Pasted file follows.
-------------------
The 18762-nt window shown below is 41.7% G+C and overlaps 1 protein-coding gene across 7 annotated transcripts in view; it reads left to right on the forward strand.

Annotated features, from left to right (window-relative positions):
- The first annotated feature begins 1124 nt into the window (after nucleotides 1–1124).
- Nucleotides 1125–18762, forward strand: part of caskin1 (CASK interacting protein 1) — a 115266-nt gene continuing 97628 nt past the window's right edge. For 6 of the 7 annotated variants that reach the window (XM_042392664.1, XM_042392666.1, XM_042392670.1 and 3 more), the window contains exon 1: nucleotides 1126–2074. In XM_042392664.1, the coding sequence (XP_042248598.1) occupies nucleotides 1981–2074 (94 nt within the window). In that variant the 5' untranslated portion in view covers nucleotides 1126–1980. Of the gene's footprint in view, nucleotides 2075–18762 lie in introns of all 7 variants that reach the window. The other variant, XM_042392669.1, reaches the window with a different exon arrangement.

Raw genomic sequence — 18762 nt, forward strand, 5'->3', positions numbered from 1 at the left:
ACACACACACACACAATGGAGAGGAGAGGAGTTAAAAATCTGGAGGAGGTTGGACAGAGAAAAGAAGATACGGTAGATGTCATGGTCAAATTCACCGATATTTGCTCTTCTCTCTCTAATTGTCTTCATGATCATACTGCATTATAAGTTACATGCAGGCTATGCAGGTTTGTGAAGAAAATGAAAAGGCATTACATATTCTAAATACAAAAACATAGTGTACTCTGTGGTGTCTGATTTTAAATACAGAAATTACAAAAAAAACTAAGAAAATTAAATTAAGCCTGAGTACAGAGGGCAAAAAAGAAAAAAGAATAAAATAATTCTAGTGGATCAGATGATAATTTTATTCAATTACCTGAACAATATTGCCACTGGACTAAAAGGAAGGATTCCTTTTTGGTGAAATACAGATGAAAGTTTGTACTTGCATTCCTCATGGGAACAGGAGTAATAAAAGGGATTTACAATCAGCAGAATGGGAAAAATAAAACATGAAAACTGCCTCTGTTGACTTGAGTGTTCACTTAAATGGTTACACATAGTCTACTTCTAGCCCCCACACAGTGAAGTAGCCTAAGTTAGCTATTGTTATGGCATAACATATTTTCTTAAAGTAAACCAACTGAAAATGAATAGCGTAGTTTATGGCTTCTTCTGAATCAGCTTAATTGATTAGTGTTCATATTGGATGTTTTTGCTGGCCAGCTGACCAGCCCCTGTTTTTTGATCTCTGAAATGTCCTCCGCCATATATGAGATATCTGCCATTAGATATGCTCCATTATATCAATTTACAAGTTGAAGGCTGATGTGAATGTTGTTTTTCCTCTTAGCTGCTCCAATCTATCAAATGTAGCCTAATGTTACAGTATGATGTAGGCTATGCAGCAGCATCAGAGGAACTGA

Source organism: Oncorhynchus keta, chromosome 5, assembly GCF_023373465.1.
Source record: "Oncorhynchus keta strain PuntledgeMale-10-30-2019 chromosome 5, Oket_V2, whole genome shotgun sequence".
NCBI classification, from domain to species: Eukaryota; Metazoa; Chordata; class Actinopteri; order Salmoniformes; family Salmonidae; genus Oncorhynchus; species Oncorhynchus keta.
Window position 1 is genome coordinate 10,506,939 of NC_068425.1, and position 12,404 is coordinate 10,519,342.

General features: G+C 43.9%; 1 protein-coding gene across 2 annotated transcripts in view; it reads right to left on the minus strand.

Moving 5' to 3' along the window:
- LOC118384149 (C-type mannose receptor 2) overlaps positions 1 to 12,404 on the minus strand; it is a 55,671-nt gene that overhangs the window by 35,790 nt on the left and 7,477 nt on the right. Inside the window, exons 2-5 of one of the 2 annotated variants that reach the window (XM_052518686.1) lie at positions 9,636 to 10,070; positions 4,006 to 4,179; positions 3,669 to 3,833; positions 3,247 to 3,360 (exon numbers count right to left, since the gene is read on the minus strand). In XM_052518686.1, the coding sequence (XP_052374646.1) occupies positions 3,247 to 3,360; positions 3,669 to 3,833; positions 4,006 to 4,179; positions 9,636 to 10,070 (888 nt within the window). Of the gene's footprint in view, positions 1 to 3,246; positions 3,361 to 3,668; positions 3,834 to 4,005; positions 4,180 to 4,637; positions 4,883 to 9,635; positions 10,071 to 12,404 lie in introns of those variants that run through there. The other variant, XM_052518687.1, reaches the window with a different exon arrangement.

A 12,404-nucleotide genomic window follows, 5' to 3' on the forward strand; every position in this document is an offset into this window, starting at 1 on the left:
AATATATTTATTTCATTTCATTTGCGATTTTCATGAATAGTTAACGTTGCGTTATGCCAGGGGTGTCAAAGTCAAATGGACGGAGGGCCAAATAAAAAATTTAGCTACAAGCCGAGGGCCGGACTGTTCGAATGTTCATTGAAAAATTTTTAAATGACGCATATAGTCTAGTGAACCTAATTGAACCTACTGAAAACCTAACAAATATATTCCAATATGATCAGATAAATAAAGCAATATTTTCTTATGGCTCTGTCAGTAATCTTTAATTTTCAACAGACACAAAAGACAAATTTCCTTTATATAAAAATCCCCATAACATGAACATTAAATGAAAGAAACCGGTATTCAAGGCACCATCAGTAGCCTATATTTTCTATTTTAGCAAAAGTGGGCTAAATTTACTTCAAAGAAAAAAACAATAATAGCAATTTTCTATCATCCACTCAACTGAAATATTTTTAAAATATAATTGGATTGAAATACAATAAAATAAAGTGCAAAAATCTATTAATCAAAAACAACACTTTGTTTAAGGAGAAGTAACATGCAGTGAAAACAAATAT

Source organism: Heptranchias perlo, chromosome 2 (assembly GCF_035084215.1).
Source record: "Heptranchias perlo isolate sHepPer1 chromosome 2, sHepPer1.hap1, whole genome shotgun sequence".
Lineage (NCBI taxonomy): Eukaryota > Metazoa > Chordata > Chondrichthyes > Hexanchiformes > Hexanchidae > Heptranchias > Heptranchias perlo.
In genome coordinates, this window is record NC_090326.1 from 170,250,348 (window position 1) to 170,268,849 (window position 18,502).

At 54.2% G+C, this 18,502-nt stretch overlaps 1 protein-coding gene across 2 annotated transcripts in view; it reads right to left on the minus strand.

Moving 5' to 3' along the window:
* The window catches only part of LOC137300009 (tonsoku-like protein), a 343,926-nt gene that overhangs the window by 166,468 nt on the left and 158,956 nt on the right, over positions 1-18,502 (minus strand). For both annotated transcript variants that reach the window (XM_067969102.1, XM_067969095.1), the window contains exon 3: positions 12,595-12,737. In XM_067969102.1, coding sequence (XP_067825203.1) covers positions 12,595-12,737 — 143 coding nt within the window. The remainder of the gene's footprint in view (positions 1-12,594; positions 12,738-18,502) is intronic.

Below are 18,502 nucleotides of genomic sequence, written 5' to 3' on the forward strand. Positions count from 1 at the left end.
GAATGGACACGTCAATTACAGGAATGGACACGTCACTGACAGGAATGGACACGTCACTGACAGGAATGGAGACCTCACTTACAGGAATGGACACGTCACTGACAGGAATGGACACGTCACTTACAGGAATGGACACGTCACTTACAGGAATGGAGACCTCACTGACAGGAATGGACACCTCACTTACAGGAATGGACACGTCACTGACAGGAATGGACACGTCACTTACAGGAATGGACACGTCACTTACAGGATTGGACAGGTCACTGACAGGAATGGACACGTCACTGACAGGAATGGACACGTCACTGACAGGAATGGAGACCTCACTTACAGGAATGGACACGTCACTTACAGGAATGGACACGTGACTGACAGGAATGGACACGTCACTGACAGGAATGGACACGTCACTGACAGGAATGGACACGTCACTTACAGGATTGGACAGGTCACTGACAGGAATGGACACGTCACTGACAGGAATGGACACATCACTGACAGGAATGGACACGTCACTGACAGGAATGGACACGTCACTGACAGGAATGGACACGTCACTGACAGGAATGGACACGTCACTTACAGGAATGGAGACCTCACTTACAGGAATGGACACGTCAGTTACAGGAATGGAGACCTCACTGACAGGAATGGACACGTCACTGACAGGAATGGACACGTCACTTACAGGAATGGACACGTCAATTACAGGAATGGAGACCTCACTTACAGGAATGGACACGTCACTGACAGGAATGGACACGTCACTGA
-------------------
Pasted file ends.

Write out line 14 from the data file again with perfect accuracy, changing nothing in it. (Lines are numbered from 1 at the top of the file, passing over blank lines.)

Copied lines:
A 12,404-nucleotide genomic window follows, 5' to 3' on the forward strand; every position in this document is an offset into this window, starting at 1 on the left: